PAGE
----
Testosterone and dihydroxytestosterone differ in their response to aromatase enzyme; only testosterone is converted to the aromatic compound estrogen. Thus, dihydroxytestosterone does not produce defeminization.
If this hypothesis is correct, why aren't the brain of young females, who secrete estrogen, masculinized? One reason may be that ovarian secretion of estrogens are lower than testicular secretion of testosterone. Another factor that serves to prevent the aromatization of estrogen is a protein known as alpha-fetoprotein, which binds to estrogens but not testosterone and restricts the access of estrogens to estrogen receptors in the brain. This suggestion is supported by evidence of high levels of alpha-fetoprotein in young female rodents."
influenced by hormone exposure in infancy
Testosterone exposure in infancy affects a range of behaviours not just reproductive behaviours.
A number of behaviours in rats are effected by testosterone exposure around birth. These include:
behaviour is more extensive among female rats than among male
rats. This behaviour is modified when female rats are injected with
testosterone shortly after birth. The bar chart shows the frequency of
defecation, which is inversely proportional to exploration, during a
three minute open-field test. When the females had not been injected
with testosterone after birth (left and centre groups) their boli count
was significantly less than males. Females that had been masculinized
defecated at the same rate as males.
Do hormones affect psychosexual differentiation in humans?
We have already described how androgen masculinizes the external genitalia of a developing baby.
Sometimes female embryos are exposed to abnormally high levels of androgen before birth. A small number of genetic females are born with ambiguous external genitalia. The most common cause of female pseudohermaphroditism is congenital adrenal hyperplasia (CAH) which occurs in about 1 in 5,000 to 15,000 live births. Congenital adrenal hyperplasia (CAH) also known as the adrenogenital syndrome (AGS).
CAH is a disease that affects the manufacture of the "stress" hormone, cortisol. Cortisol is released into the blood stream from the adrenal gland, a small organ near the kidney.
The diagram shows how a deficit in cortisol release disrupts the normal negative feedback between cortisol and ACTH secretion from the pituitary gland.
In CAH patients a metabolic error causes overproduction of androgens (e.g. testosterone) in the adrenal gland. This androgen leads to partial masculinization of the external genitalia of female patients which is corrected surgically at birth and with artificial cortisol supplements.
A great deal of attention has been given to the consequences of excess androgens on the psychosexual differentiation of these children.
examine some early psychological studies of these girls (Ehrhardt,
1975) which suggests that exposure to androgen during development
causes a partial masculinization of human female behaviour.
Ehrhardt's study of
fetally androgenized genetic female children
This picture shows a baby girl born with congenital adrenal hyperplasia (CAH) . Her external genitalia have been partially masculinized (virilized) as a result of exposure to high levels of testosterone whilst in the womb.
(1975) studied 17 female CAH patients: age 4.3 to 19.9 years, most of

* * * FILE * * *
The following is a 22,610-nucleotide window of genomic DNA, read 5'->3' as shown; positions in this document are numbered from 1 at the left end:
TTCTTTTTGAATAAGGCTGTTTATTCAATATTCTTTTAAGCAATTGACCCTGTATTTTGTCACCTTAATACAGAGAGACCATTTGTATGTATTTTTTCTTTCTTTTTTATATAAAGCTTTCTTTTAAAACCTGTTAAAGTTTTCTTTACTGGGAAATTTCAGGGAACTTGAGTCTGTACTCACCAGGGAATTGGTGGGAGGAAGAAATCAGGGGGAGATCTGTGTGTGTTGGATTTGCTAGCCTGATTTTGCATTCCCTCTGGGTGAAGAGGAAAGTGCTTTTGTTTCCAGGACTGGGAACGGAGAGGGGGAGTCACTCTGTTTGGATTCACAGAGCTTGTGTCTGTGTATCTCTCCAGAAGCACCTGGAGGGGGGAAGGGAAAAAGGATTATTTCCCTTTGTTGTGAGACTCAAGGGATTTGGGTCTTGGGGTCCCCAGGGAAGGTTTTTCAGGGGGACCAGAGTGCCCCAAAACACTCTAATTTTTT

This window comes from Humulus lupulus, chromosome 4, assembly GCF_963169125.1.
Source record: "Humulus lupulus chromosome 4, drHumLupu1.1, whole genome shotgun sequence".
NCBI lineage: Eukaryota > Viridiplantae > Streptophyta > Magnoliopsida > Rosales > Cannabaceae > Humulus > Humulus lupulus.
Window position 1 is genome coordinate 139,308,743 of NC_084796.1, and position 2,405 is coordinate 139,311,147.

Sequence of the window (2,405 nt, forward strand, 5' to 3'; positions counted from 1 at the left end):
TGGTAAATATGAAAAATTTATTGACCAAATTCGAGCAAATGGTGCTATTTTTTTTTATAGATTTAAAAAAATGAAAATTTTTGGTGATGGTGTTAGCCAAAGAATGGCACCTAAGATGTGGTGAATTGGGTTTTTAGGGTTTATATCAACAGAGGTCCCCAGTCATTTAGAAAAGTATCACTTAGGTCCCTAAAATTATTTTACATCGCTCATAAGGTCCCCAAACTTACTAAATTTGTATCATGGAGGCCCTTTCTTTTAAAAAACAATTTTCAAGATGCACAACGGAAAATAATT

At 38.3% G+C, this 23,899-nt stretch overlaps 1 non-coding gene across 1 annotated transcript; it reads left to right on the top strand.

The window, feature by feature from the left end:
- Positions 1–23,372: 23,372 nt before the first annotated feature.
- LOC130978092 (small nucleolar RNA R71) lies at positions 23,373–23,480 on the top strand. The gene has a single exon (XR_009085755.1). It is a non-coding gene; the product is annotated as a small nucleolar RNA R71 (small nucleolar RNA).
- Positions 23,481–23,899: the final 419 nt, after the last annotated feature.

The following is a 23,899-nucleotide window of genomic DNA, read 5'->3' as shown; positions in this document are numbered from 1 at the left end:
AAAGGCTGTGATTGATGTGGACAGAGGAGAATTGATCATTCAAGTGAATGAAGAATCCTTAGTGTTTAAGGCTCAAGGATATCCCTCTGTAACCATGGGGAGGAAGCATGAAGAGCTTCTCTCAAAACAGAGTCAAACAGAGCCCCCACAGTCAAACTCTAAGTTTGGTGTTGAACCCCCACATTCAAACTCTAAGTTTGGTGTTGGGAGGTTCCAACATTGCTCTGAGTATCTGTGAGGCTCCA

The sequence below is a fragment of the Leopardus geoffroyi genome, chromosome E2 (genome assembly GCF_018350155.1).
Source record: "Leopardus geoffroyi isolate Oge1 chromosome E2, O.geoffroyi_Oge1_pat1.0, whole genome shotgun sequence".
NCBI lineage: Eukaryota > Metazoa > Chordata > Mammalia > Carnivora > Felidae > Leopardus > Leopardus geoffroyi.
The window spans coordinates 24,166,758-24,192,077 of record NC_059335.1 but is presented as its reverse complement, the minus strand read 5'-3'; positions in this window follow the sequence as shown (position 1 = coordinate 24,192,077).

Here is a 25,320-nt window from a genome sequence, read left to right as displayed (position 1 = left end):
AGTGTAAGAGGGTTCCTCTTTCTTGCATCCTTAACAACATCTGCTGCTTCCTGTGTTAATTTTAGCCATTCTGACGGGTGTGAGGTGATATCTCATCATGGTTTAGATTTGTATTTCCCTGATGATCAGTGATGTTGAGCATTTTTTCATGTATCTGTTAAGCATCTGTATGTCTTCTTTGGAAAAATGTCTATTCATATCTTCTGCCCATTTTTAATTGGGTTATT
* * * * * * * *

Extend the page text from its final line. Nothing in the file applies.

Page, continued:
the girls were in middle childhood and early adolescence. The
comparison sample (n=11) consisted of the girls' sisters who did not
have CAH. All the patients were under long-term corrective treatment
with replacement cortisol and had undergone surgical correction of the
external genitalia, usually in infancy or early childhood. Interviews
with children and their mothers, fathers and siblings were
tape-recorded. Interview transcripts were rated according to coded
scales to elicit information about the child's behaviour.
Activity and aggression in congenital adrenal hyperplasia patients
Girls with CAH were more often described as having high levels of energy expenditure compared to their unaffected siblings. They also tended to prefer to play with boys rather than other girls. Although they tended to start fights more frequently than their sisters, this difference was not statistically significant.
motherhood in congenital adrenal hyperplasia patients
This diagram shows that girls with CAH were not very interested in playing with dolls, instead they tended to play with cars, trucks and blocks; toys that are generally preferred by boys.
They showed little interest in future roles as brides or mothers, but were much more concerned with their careers.
relatives described them as being indifferent to - or avoiding -
contact with babies. For example, they did not participate in caring
for infants at home or go out baby-sitting.
preference behaviours in congenital adrenal hyperplasia patients
Relatives and girls with CAH describe themselves as 'tomboys' during all of their childhood.
35% of the sample were unsure or said that they might have chosen to be a boy if they could start their lives over again. However, Ehrhardt points out that none of the girls were unsure about their gender identity. They did not feel that they were boys and being a girl did not make them unhappy. In other words - as a group - they did not exhibit gender dysphoria.
Conclusion: CAH appears to have a significant effect on gender role behaviours. Patients exhibit significantly more male-typical behaviours than unaffected siblings.
Sexual orientation in
Prenatal exposure to androgen could influence the development of:
Money, Schwartz & Lewis (1984) asked 30 women born with CAH about their sexual orientation. Their replies are shown in this diagram together with an estimate of the base rate of female homosexuality according to Kinsey 1953. See Carlson for further details.
Zucker et al (1996) review eight studies that have explored sexual orientation in women with CAH.